Conditions, Interstitial Cystitis

What is Interstitial Cystitis?

What is Interstitial Cystitis?

Interstitial cystitis (IC) is also known as Painful Bladder Syndrome (PBS), Irritable Bladder Syndrome or Bladder Pain Syndrome (BPS).

Interstitial cystitis is a conditions affecting the space between the bladder lining and the bladder muscle (interstitial meaning ‘between the layers’ and cystitis, in this sense, meaning ‘of the bladder’).

In general terms, it is a chronic inflammation of the bladder wall. It can resemble a bacterial bladder infection (cystitis) but typically symptoms are always present and don’t respond to antibiotics.

There is an estimated 400.000 people living with this condition in the UK alone, of which 90% are females and 10% are males [1, 2, 3].

The main symptoms of interstitial cystitis include:

  • Chronic frequency of urination
  • Chronic urgency that can be accompanied by pain, pressure or spasms
  • Chronic pain located in the abdominal, urethral or vaginal area, frequently also during intercourse
  • Ulceration and scarring of the bladder
  • ‘Electric shocks’ of the bladder
  • Blood in the urine

How is interstitial cystitis diagnosed?

In Europe, interstitial cystitis is defined as ‘the presence of chronic pelvic pain lasting more than 6 months, pressure/discomfort perceived to be related to the urinary bladder, and one or more urinary symptoms such as urinary urgency or frequency’ [4].

A diagnosis is usually made via exclusion of other conditions and using diagnostic tests such as biopsy or cystoscopy and based on the aforementioned symptoms [3].

The causes of interstitial cystitis

Officially, the cause of interstitial cystitis is not yet known and research continues to find the cause. Interstitial cystitis seems to be a multi-factoral condition and therefore may have different causes rather than a single one. Some suggested causes include:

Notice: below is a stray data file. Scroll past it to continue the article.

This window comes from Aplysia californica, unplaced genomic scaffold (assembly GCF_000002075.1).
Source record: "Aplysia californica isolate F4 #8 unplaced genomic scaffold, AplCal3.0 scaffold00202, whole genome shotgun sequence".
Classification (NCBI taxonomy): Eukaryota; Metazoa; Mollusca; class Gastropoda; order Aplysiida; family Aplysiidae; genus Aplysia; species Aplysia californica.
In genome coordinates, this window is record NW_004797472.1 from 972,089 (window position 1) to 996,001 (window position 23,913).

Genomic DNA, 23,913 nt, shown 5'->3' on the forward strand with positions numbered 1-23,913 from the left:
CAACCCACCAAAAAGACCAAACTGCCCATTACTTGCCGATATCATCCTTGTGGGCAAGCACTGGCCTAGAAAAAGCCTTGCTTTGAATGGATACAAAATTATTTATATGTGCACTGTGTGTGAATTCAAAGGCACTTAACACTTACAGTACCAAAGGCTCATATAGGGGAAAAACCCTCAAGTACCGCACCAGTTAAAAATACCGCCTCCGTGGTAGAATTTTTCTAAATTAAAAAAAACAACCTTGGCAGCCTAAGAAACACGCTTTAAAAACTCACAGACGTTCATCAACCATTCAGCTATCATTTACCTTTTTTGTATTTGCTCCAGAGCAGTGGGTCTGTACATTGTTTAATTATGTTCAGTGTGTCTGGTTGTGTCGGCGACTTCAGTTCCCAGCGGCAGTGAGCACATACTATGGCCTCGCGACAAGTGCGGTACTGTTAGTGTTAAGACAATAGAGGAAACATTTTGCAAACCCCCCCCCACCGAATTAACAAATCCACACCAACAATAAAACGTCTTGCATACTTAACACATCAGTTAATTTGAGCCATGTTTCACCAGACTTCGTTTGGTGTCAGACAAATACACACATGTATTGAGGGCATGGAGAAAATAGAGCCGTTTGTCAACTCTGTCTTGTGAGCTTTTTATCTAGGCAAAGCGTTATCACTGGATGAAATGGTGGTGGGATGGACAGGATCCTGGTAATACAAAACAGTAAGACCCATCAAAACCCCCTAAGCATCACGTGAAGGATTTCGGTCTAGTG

• A defective bladder lining [5]
  • Autoimmunity [4]
  • Environmental causes [2]
  • Back problems [2]
  • Mycobacteria [6]

Common treatments for interstitial cystitis [7]

Treatments are mainly focused on managing symptoms of interstitial cystitis.

  1. Oral medication to relieve pain, spasm, inflammation and soothe the bladder lining:
  • Painkillers
  • Anticholinergics/Antimuscarinics
  • Antihistamines
  • Cimetidine Tagamet
  • Elmiron (Pentosan Polysulfate Sodium)
  1. Intravesical Medications (placed directly into the bladder via a small catheter) to coat and soothe the bladder lining:
  • Cystistat
  • Gepan
  • Uracyst
  • iAluRil
  • Hyacyst
  • DMSO (Dimethyl Sulfoxide)
  • Cystilieve
  • Parsons Solutions
  1. Bladder training
  2. Surgery
  3. Nerve Stimulation
  4. Bladder stretch
  5. Cystoscopy
  6. Complementary therapies to relieve pain (acupuncture, psychotherapy etc)

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  • Kilmartin, Angela The Patient’s Encyclopaedia of Cystitis, Sexual Cystitis, Interstitial Cystitis (London: Angela Kilmartin, 2002)
  • Gillespie, Larrian You Don’t Have to Live with Cystitis (New York: Avon Books, 1996)
  • COB Foundation Bladder Conditions (July 2016)
  • International Neurology Journal
  1. Kilmartin, Angela The Patient’s Encyclopaedia of Cystitis, Sexual Cystitis, Interstitial Cystitis (London: Angela Kilmartin, 2002), Book 3, p. 1-4
  2. Gillespie, Larrian You Don’t Have to Live with Cystitis (New York: Avon Books, 1996), p.56-72
  3. COB Foundation Interstitial Cystitis (July 2016)
  4. Hyun-Jung, KimUpdate on the Pathology and Diagnosis of Interstitial Cystitis/Bladder Pain Syndrome: A Review Int Neurourol J 2016 [20(1): 13-17.] available at:
  5. Parsons, CL. The role of the urinary epithelium in the pathogenesis of interstitial cystitis/prostatitis/urethritis. Urology 2007 [69(4 Suppl):9-16.] available at:
  6. Kilmartin, Angela So called, interstitial cystitis Nov 2015
  7. COB IC/PBS Treatments July 2016


  • Reply

    Gregory Willard

    September 12, 2016

    My wife was telling me that she heard about interstitial cystitis, and we were curious about what the symptoms were. It’s interesting that the chronic frequency of urination is actually one of the signs. I have a coworker that is always using the bathroom, and It would be interesting to see if they have this disease.

  • Reply


    September 12, 2016

    In Interstitial Cystitis the urgency would usually be accompanied by chronic pain – which could well be the case for your coworker, or he/she could ‘just’ have an overactive bladder (something I still sometimes struggle with although the IC symptoms have gone)…

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